We liked the idea of having one host serve as a backup for another, but we didn’t like having to coordinate the interaction between so many moving pieces. To solve this issue we went with a convention based approach. Instead of each host having to maintain a list of its partners, we just use Redis to maintain a global lock. Easy enough, right? Perhaps some code is in order!

Finally, some code!

First we create our Redis clients. We need one client for regular Redis commands we use to maintain the lock, and a separate client for Redis pub/sub commands.

var redis = require("redis");
var client = redis.createClient(config.port, config.host);
var pubsubClient = redis.createClient(config.port, config.host);

Next, subscribe to the sharded channel and set up a message handler:

// We could be subscribing to multiple shards, but for the sake of simplicity we’ll just subscribe to one here
pubsubClient.subscribe("notification_" + shard);
pubsubClient.on("message", handleMessage);

Now, the interesting part. We have multiple Node.js processes subscribed to the same Redis pub/sub channel, and each process is in a different data center. Whenever any of them receive a message, they attempt to acquire a lock for that message:

function handleMessage(channel, message) {
    // Error handling elided for brevity
    var payload = JSON.parse(message);

    acquireLock(payload, 1, lockCallback);
}

Managing locks with Redis is made easy using the SETNX command. SETNX is a “set if not exists” primitive. From the Redis docs:

Set key to hold string value if key does not exist. In that case, it is equal to SET. When key already holds a value, no operation is performed.

If we have multiple processes calling SETNX on the same key, the command will only succeed for the process that first makes the call, and in that case the response from Redis will be 1. For subsequent SETNX commands, the key will already exist, and the response from Redis will be 0. The value we try to set with SETNX keeps track of how many attempts have been made to deliver the message, initially set to one, this allows us to retry failed messages a predefined number of times before giving up entirely.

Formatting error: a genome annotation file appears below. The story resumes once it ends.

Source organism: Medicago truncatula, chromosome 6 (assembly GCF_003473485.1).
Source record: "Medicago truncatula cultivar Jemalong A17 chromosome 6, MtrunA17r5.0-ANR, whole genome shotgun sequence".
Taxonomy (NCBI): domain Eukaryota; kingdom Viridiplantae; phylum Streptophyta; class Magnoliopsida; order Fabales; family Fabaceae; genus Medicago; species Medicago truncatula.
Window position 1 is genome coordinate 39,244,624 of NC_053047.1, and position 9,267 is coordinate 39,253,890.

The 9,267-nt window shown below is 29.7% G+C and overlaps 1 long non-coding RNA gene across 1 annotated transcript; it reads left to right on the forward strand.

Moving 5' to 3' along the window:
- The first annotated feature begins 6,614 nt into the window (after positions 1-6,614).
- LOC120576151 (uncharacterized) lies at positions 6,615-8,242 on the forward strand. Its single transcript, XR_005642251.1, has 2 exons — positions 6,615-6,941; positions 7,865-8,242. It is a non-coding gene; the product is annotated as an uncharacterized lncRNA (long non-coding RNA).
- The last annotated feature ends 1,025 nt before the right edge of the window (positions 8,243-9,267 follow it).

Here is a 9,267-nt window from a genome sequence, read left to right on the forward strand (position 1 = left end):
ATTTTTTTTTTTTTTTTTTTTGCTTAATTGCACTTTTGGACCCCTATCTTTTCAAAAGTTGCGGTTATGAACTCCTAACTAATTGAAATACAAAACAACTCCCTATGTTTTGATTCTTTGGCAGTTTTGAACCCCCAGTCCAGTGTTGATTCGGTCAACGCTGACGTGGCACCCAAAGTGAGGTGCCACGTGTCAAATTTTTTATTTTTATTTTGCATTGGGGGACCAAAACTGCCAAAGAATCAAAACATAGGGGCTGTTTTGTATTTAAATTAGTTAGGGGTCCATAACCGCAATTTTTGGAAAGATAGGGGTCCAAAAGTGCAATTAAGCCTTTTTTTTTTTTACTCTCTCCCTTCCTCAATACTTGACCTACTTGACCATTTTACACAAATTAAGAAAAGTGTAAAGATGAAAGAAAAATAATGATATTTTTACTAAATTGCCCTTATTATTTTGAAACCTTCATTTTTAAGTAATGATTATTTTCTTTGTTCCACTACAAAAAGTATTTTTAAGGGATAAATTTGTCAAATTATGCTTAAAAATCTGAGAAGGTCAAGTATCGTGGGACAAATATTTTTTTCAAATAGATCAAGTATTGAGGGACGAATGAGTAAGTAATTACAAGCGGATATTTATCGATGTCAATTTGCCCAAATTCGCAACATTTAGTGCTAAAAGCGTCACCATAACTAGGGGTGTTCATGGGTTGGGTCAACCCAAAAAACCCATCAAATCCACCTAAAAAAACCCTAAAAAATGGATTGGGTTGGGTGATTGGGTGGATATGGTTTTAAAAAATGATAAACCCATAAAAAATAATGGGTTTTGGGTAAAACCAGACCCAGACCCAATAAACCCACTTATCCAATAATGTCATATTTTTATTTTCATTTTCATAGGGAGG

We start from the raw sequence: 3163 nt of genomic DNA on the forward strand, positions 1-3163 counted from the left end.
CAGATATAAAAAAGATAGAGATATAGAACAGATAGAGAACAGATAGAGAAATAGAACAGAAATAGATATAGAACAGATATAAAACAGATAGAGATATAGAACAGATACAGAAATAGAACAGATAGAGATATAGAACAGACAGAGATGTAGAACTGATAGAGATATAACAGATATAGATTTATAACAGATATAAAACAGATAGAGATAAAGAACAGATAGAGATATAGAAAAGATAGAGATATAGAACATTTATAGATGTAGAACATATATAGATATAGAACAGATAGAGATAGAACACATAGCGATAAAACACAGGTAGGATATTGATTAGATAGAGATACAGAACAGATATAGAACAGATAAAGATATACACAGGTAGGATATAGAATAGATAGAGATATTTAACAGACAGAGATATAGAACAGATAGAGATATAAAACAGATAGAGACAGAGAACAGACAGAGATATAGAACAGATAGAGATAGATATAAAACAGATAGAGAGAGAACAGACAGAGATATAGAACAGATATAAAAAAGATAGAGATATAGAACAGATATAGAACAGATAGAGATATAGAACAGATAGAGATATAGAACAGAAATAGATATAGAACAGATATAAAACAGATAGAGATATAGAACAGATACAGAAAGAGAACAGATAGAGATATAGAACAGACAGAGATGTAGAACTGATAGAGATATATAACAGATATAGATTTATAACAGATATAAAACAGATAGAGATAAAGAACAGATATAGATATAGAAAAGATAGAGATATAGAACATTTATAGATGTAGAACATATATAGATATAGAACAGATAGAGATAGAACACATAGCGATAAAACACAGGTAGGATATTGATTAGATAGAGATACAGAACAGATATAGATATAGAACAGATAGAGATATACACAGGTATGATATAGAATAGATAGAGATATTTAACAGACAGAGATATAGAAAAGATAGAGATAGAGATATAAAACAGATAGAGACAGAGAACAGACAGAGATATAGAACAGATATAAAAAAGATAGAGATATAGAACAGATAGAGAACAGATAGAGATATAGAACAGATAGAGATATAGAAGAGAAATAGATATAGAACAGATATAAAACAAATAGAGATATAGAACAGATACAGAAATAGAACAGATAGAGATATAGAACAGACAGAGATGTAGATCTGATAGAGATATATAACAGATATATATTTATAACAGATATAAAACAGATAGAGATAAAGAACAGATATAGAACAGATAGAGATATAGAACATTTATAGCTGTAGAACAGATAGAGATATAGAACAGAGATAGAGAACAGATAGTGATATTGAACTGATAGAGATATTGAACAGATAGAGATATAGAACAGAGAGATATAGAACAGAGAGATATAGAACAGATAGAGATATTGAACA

function acquireLock(payload, attempt, callback) {
    var lockIdentifier = "lock." + payload.identifier;

    function dataForCallback(acquired) {
        return {
            "acquired" : acquired,
            "lockIdentifier" : lockIdentifier,
            "payload" : payload,
            "attempt" : attempt
        };
    }

    // The value of the lock key indicates how many lock attempts have been made
    client.setnx(lockIdentifier, attempt, function(error, data) {
        if (error) {
            logger.error("Error trying to acquire redis lock for: %s", lockIdentifier);
            return callback(error, dataForCallback(false));
        }

        return callback(null, dataForCallback(data === 1));
    });
}

At this point our attempt to acquire the lock has either succeeded or failed, and our callback is invoked. What we do next depends on whether we managed to acquire the lock. If we did acquire the lock, we simply attempt to send the message. If we did not acquire the lock, then we will check back later to see if the message was sent successfully (more on this later):

function lockCallback(error, data) {
    // Again, error handling elided for brevity
    if (data && data.acquired) {
        return sendMessage(data.payload, data.lockIdentifier, data.attempt === MAX_ATTEMPTS);
    } else if (data && !data.acquired) {
        return setTimeout(checkLock, LOCK_EXPIRY, data.payload, data.lockIdentifier);
    }
}

Finally, it’s time to actually send the message! We do some work to process the payload into a form we can use to pass to APNS and send it off. If all goes well, we do one of two things: